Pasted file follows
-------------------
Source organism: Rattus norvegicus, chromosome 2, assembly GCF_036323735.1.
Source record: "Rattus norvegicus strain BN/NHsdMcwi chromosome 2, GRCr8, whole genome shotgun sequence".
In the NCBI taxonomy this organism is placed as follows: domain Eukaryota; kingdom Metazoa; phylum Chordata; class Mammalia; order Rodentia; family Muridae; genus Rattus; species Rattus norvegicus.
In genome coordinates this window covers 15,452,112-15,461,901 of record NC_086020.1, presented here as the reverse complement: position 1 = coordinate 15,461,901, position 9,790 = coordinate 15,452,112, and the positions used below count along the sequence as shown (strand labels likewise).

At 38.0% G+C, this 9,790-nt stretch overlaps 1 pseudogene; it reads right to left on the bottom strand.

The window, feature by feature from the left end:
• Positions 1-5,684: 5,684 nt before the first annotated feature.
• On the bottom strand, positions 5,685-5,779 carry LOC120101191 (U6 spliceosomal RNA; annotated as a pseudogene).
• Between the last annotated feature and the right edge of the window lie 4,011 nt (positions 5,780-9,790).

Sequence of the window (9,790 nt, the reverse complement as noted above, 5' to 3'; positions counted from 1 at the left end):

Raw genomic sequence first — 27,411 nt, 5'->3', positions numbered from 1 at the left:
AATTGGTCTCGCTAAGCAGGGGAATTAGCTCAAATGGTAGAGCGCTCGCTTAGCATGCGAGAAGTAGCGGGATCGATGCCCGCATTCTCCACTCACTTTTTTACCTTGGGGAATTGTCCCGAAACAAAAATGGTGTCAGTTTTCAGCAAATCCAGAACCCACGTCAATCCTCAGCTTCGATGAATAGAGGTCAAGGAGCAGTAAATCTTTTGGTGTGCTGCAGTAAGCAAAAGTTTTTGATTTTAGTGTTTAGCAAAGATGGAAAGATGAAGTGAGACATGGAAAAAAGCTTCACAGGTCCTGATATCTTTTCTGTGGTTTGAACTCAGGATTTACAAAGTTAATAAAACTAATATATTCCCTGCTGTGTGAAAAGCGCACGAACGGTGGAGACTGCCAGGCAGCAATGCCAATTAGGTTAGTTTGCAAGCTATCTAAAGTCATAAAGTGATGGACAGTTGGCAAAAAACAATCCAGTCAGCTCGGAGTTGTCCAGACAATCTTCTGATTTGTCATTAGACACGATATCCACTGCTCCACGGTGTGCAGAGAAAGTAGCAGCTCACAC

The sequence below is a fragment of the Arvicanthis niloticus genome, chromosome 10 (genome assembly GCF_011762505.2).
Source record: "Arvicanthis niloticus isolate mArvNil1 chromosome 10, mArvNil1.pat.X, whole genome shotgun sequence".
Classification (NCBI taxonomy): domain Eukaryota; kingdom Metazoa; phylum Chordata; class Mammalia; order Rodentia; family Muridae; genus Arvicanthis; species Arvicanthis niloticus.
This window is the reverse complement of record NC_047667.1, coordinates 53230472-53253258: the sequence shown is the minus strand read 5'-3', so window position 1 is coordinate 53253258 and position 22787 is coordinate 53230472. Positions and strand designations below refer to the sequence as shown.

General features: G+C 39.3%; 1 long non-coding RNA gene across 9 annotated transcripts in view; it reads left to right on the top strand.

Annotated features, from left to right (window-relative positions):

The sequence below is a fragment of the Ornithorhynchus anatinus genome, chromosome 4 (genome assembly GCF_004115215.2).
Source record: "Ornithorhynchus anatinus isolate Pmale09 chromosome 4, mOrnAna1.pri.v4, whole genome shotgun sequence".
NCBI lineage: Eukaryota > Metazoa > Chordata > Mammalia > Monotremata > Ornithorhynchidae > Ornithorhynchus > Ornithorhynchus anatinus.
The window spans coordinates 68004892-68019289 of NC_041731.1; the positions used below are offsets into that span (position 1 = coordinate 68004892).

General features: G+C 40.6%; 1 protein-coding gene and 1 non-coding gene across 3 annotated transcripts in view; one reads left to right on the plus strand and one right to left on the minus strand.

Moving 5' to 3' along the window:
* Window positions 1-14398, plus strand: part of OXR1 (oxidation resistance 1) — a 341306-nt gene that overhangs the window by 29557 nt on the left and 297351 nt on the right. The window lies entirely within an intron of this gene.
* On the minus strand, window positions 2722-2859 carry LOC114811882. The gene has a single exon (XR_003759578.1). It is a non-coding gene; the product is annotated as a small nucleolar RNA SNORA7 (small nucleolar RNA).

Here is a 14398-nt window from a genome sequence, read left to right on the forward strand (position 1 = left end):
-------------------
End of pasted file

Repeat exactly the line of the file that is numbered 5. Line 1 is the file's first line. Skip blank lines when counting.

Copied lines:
At 38.0% G+C, this 9,790-nt stretch overlaps 1 pseudogene; it reads right to left on the bottom strand.